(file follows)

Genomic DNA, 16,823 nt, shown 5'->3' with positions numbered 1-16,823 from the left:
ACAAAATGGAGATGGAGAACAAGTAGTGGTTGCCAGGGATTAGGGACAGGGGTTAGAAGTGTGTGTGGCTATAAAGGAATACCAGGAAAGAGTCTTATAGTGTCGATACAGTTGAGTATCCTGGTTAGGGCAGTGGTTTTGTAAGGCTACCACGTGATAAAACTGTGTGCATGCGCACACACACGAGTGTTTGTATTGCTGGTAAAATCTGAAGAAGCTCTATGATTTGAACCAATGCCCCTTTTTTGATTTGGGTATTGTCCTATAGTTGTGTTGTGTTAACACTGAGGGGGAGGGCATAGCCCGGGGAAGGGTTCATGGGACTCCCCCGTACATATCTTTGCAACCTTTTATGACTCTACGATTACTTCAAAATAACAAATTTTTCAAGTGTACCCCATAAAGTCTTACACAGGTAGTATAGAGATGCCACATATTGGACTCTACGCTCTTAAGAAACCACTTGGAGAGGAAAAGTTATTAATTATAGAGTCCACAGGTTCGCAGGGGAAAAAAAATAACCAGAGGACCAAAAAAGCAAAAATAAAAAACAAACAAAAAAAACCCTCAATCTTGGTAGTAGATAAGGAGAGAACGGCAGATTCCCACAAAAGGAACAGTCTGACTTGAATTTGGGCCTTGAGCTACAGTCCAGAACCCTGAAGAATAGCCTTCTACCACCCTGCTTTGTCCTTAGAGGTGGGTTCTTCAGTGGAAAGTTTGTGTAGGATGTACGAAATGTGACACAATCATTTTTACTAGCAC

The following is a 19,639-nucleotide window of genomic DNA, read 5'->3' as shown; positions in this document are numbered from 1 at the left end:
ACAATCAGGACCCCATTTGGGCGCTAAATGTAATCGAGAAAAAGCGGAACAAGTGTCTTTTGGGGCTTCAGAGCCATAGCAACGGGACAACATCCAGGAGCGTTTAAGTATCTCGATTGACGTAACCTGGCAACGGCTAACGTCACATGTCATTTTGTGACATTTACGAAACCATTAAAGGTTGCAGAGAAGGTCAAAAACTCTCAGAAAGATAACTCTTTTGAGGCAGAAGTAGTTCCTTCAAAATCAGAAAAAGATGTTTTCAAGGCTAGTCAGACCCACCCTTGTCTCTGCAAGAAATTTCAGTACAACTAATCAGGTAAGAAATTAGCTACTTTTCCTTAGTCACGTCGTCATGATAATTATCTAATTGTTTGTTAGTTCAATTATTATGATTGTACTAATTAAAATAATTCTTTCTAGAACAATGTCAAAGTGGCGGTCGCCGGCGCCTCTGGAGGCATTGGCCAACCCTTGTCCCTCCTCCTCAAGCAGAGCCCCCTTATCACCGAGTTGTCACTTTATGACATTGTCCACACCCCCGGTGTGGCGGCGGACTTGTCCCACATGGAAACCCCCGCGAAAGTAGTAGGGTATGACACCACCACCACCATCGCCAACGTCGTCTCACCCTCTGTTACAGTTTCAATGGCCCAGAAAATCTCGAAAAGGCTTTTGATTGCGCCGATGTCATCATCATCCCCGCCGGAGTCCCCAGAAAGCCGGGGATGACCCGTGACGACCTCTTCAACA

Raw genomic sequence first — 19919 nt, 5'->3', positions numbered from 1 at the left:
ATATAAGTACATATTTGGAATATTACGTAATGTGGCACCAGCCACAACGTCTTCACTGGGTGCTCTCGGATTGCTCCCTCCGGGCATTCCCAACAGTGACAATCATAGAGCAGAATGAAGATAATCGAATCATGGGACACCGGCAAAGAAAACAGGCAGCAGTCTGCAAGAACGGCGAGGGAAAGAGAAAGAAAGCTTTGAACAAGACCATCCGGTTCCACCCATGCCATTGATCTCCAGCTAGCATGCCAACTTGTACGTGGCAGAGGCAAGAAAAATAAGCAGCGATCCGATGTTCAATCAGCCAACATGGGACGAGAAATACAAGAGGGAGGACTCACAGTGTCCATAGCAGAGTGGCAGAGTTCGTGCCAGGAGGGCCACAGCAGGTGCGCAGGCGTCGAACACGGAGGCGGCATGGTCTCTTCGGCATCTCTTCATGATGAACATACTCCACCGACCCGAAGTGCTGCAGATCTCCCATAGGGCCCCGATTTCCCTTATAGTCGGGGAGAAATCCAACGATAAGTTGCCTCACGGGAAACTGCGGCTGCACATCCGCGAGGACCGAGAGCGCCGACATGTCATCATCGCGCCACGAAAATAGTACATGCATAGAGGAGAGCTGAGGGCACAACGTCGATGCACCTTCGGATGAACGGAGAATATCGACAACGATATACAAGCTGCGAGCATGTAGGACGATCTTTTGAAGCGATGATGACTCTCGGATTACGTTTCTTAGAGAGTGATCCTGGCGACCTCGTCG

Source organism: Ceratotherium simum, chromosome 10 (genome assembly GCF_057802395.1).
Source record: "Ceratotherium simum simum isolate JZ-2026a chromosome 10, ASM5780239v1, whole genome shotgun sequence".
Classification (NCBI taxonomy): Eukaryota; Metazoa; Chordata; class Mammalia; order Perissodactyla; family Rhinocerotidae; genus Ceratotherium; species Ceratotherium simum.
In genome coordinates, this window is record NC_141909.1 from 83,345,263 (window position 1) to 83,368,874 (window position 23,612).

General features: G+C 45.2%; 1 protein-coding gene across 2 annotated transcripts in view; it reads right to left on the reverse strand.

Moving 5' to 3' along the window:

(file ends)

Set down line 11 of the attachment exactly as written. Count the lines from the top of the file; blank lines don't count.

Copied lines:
General features: G+C 45.2%; 1 protein-coding gene across 2 annotated transcripts in view; it reads right to left on the reverse strand.